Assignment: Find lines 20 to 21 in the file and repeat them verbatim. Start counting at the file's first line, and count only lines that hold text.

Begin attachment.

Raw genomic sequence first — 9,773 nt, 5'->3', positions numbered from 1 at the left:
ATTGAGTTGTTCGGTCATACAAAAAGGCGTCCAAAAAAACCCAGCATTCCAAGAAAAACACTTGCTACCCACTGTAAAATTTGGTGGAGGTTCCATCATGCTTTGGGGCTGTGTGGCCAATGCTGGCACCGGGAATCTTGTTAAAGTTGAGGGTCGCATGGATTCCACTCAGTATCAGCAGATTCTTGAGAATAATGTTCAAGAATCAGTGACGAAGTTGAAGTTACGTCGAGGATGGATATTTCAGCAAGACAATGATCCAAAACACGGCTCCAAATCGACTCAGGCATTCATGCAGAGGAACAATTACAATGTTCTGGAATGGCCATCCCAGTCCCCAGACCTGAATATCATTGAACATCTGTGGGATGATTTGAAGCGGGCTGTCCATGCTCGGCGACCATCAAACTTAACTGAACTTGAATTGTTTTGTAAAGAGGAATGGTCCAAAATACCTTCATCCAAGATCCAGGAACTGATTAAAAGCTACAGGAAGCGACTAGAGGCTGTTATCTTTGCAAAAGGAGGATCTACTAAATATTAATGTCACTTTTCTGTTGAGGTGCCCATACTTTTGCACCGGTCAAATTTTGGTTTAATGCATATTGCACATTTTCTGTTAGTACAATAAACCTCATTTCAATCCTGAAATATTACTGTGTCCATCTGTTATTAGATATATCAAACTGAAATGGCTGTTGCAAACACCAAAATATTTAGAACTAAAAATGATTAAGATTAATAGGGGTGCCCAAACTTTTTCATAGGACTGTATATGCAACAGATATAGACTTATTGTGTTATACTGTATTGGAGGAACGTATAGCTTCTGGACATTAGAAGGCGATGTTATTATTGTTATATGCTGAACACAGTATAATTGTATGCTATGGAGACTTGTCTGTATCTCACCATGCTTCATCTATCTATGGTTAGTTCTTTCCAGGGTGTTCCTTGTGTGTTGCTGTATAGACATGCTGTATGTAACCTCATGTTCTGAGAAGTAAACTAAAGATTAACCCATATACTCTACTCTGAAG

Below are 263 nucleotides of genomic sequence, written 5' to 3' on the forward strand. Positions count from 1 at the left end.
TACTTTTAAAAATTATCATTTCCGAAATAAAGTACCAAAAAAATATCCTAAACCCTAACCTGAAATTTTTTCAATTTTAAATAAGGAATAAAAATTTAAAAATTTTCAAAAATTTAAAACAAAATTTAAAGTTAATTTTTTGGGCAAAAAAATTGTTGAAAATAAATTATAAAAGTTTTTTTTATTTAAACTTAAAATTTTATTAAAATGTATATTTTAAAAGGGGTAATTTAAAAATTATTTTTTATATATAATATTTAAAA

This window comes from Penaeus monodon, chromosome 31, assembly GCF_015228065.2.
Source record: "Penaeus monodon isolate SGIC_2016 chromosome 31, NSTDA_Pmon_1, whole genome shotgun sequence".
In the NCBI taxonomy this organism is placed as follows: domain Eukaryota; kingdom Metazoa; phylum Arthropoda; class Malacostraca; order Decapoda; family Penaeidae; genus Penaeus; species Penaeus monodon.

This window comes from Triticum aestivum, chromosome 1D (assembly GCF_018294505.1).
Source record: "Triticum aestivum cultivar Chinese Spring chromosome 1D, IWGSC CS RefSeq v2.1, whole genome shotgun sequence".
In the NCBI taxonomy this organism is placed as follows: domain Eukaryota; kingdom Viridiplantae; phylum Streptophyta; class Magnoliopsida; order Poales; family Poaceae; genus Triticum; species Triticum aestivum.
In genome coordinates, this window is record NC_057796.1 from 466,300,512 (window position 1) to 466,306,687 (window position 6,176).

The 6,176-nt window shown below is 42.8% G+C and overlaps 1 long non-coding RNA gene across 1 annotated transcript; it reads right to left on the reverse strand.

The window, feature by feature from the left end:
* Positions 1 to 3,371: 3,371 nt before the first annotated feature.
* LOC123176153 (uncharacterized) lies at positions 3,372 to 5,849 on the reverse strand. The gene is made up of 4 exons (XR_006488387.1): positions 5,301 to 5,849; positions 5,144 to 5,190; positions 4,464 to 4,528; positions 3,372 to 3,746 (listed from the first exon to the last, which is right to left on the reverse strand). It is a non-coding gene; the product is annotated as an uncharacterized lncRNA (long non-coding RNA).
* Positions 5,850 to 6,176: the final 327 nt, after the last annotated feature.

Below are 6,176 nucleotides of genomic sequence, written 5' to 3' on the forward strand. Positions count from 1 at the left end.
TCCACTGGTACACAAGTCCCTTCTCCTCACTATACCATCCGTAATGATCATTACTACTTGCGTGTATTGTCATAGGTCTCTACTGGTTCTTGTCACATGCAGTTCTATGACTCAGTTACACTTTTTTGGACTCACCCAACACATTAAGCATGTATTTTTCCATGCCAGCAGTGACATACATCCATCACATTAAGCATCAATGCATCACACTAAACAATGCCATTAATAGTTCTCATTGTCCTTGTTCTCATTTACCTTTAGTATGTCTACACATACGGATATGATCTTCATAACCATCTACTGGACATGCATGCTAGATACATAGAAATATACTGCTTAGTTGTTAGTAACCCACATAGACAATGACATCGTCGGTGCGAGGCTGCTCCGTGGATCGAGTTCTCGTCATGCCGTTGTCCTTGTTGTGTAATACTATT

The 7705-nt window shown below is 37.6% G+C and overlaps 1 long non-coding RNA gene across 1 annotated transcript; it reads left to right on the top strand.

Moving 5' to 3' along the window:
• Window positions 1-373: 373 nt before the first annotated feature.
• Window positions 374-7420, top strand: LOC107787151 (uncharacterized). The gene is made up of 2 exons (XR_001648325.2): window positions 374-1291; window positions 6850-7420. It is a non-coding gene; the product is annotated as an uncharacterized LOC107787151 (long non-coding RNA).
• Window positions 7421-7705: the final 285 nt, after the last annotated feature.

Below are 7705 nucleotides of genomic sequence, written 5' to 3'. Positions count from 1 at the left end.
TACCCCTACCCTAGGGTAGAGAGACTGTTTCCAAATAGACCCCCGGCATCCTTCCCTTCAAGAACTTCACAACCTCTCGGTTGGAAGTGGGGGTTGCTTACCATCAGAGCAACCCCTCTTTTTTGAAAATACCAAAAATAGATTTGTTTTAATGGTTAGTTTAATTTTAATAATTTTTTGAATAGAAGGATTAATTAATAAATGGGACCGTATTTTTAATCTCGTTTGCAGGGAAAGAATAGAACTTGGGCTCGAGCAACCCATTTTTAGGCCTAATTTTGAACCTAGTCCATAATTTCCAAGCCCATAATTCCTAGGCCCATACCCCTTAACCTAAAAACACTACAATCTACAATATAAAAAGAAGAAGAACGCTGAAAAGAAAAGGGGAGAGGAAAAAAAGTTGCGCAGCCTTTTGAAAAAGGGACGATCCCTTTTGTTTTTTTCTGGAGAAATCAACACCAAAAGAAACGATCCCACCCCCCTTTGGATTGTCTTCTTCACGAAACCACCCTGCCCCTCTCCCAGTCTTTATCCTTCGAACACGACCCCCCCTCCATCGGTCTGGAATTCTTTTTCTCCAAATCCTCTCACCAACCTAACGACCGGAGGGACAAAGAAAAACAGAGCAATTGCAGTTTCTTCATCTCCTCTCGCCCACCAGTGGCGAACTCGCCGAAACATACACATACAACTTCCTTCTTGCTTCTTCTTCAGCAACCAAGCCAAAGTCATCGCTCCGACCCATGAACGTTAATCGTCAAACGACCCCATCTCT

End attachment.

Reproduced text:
Moving 5' to 3' along the window:
• Window positions 1-373: 373 nt before the first annotated feature.